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Caroline Simpson is a graduate student with the UNC School of Information and Library Science and works as a Research Assistant with the Environmental Finance Center.

Utility managers may find new perspectives on water system managerial capacity in an unfamiliar place. Last March, the U.S. Environmental Protection Agency, along with a national Managerial Capacity Workgroup, which included the EFC’s Shadi Eskaf, published the Assessing Water System Managerial Capacity Guidebook (pdf).  Aimed at aiding the state primary agencies’ Capacity Development Programs in crafting approaches and choosing indicators to monitor and measure water systems’ managerial capacity, this guide offers many concepts and ideas from a broader state-level outlook that utility managers may find insightful and relatable. “Managerial capacity” is defined in the document as the water system’s institutional and administrative capabilities that enable a water system to conduct its affairs in a manner enabling the system to achieve and maintain compliance with the Safe Drinking Water Act (SDWA) requirements.

The document describes the approaches a state can take to measure water systems’ managerial capacity through the use of quantitative and qualitative indicators. Examples of typical indicators include well-defined employee responsibilities, established emergency policies, compliance with regulations, opportunities for staff trainings, governing body transparency and accountability, and many more. Viewing managerial capacity indicators as pieces of a puzzle that are dependent upon one another rather than isolated actions is an underlying theme of the guidebook.  Before delving into managerial capacity as a stand-alone factor, the guidebook offers approaches to assessing technical, managerial, and financial  (TMF) capacity holistically, since many of the proposed indicators can be used to assess more than just managerial capacity.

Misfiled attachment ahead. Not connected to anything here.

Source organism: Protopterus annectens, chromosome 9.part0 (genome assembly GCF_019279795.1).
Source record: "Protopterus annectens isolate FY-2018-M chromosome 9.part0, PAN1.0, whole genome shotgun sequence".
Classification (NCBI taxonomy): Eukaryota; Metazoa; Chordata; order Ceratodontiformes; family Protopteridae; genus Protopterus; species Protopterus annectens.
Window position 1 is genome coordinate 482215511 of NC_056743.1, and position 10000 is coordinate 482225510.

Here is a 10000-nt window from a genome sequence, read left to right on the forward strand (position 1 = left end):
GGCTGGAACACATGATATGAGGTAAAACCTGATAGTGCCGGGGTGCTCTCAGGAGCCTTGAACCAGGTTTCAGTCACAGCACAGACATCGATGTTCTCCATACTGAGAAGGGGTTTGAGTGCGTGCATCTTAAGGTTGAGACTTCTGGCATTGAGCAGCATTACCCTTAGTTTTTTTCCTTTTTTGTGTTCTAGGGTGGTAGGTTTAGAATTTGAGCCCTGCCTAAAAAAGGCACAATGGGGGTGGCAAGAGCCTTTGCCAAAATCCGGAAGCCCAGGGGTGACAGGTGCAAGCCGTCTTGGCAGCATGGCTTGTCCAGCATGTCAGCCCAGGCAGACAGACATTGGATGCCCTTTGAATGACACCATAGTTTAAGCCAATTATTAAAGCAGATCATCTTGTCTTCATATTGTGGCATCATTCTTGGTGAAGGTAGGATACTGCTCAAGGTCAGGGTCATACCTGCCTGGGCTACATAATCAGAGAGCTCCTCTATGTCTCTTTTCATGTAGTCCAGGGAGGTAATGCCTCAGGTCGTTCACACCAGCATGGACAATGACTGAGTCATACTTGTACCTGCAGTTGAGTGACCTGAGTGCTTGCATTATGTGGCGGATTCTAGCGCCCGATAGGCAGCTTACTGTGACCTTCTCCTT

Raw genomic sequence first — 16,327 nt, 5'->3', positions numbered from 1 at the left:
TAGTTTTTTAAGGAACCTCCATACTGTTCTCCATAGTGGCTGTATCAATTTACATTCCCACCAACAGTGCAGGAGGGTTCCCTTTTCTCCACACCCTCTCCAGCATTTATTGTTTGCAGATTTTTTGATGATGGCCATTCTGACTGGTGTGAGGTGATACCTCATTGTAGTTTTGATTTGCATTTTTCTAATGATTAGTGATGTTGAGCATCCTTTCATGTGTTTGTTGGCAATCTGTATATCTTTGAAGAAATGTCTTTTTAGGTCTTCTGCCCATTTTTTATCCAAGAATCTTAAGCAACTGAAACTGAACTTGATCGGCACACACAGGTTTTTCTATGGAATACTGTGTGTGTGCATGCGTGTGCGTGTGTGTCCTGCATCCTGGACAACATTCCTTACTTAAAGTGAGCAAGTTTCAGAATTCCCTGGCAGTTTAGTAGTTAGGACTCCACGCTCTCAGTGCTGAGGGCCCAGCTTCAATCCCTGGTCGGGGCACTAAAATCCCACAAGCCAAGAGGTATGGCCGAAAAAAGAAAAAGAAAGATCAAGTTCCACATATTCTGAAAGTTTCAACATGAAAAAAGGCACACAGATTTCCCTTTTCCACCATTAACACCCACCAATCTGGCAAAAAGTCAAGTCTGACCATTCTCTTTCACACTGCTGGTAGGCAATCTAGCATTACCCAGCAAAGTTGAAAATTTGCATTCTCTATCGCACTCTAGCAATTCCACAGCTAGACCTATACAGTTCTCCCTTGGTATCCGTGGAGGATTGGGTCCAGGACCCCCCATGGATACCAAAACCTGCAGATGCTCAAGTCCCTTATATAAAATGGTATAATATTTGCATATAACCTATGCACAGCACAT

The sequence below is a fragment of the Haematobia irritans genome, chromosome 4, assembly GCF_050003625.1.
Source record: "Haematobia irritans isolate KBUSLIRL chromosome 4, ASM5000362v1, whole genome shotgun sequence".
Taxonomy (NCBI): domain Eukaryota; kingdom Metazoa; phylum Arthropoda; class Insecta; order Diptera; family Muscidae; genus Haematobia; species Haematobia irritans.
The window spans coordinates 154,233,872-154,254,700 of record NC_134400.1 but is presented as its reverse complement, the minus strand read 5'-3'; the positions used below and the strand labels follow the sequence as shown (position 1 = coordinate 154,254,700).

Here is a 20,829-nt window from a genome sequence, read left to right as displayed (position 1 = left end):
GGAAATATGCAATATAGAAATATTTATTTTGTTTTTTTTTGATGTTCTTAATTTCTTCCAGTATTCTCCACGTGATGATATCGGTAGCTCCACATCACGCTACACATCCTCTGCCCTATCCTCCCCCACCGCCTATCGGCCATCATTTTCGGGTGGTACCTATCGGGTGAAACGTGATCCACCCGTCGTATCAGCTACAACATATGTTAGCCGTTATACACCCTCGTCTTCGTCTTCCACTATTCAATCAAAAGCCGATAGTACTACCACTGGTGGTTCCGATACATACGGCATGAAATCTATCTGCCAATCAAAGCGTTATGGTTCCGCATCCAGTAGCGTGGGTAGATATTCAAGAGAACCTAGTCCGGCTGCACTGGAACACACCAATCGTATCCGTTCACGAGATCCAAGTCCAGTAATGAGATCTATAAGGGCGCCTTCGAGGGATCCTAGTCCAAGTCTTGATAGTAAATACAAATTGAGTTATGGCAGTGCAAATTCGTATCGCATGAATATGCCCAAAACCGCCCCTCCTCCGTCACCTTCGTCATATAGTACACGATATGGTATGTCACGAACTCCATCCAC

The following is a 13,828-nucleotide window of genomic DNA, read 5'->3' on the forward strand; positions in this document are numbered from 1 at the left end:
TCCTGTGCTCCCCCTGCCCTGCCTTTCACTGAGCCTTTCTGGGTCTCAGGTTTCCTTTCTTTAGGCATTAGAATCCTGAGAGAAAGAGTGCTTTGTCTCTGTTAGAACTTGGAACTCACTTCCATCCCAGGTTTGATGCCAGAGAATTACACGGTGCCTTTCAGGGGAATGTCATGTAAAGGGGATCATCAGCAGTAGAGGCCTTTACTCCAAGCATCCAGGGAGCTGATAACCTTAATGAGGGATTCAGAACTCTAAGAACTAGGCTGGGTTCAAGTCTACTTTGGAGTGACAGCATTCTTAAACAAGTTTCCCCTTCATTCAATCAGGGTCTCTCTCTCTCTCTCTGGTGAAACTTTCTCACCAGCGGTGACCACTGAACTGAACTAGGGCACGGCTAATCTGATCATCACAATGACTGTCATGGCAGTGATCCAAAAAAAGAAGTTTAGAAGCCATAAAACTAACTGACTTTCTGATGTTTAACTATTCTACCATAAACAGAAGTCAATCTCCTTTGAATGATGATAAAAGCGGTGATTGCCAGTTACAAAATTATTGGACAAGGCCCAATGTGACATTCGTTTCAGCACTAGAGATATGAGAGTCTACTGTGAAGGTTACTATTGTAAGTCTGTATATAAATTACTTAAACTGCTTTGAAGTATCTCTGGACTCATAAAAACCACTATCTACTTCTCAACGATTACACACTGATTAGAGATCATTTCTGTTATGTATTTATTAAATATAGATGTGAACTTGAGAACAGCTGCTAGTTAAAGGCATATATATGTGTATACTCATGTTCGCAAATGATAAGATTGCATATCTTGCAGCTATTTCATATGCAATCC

States typically form unique plans to assess managerial capacity of water systems that fit their unique situations. The guidebook does not prescribe one approach or one way of assessing managerial capacity, but rather presents several options that states can consider and build their managerial capacity assessments from. The bulk of the guidebook walks states through common considerations and important questions to ask about how to measure or assess capacity.  It specifically investigates 12 themes, from Transparency and Accountability to Compliance. Each theme offers possible associated indicators, example questions for use in a questionnaire or in-person interviews, and potential follow-up actions. The most helpful aspect of these focused sections is that each indicator is accompanied by examples of that indicator in a strong, moderate or weak phase. Utility managers can use these profiles of common managerial capacity themes to think about their own indicators, examine their own strengths and weaknesses, bring clarity to some of the more ambiguous indicators, or change their view of what a successful indicator of managerial capacity (some may call it “leadership”) really looks like.

The EPA guidebook to the states primacy agencies is similar to a work produced specifically for utilities: the Water Effective Utility Management (EUM) model. From the EUM model, a “Primer for Water and Wastewater Utilities” was produced that includes ten attributes of effectively managed water sector utilities, with their own examples of measureable indicators of a well-managed water system. The EUM model is more directed towards water utility managers themselves, whereas the EPA guidebook is written for states to assess overall managerial capacity of all water systems in one state. The EPA guidebook for states is a good supplement to the EUM primer because their recommendations overlap and yet they maintain their own nuances to approach because of their audience. For example the EPA guidebook discusses “Customer Education/Support” in terms of the customer’s right to know about new regulations, current issues, and the use of Consumer Confidence Reports (CCR) and the Public Notification (PN) rule.  On the other hand, the  EUM primer discusses “Customer Satisfaction” and focuses on offering customers affordable, timely, and reliable services. Here, two perspectives on communicating with customers are valuable because they both say a lot about successful managerial capacity and illustrate two avenues of customer relations.

At the EFC, we are interested to know and assist utilities as well as states assess the financial and managerial capacity of water systems. We have learned that there is no commonly-accepted standard way of assessing these capacities across different states, although there appears to be great desire to find quantifiable, measurable indicators that can help utilities track where they are at and monitor their progress over time.

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